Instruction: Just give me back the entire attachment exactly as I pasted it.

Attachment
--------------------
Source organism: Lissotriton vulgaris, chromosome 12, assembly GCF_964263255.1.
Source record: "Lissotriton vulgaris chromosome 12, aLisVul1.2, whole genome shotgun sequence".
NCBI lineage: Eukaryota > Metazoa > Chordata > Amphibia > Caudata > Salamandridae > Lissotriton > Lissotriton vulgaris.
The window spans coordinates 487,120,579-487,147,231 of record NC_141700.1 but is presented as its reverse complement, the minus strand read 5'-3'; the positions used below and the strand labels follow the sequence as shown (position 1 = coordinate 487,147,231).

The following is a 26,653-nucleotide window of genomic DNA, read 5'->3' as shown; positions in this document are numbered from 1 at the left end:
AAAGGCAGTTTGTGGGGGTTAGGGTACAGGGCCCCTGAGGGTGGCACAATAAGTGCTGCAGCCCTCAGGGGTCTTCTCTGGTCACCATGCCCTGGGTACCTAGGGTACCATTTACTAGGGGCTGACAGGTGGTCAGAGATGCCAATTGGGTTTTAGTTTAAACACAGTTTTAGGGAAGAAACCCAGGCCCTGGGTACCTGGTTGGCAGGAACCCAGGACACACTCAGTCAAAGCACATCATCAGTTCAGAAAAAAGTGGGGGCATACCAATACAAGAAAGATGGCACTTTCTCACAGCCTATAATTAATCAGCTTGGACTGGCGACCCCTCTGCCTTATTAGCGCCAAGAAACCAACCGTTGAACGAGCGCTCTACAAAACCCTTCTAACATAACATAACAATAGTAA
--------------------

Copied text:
Source organism: Lissotriton vulgaris, chromosome 12, assembly GCF_964263255.1.
Source record: "Lissotriton vulgaris chromosome 12, aLisVul1.2, whole genome shotgun sequence".
NCBI lineage: Eukaryota > Metazoa > Chordata > Amphibia > Caudata > Salamandridae > Lissotriton > Lissotriton vulgaris.
The window spans coordinates 487,120,579-487,147,231 of record NC_141700.1 but is presented as its reverse complement, the minus strand read 5'-3'; the positions used below and the strand labels follow the sequence as shown (position 1 = coordinate 487,147,231).

The following is a 26,653-nucleotide window of genomic DNA, read 5'->3' as shown; positions in this document are numbered from 1 at the left end:
AAAGGCAGTTTGTGGGGGTTAGGGTACAGGGCCCCTGAGGGTGGCACAATAAGTGCTGCAGCCCTCAGGGGTCTTCTCTGGTCACCATGCCCTGGGTACCTAGGGTACCATTTACTAGGGGCTGACAGGTGGTCAGAGATGCCAATTGGGTTTTAGTTTAAACACAGTTTTAGGGAAGAAACCCAGGCCCTGGGTACCTGGTTGGCAGGAACCCAGGACACACTCAGTCAAAGCACATCATCAGTTCAGAAAAAAGTGGGGGCATACCAATACAAGAAAGATGGCACTTTCTCACAGCCTATAATTAATCAGCTTGGACTGGCGACCCCTCTGCCTTATTAGCGCCAAGAAACCAACCGTTGAACGAGCGCTCTACAAAACCCTTCTAACATAACATAACAATAGTAA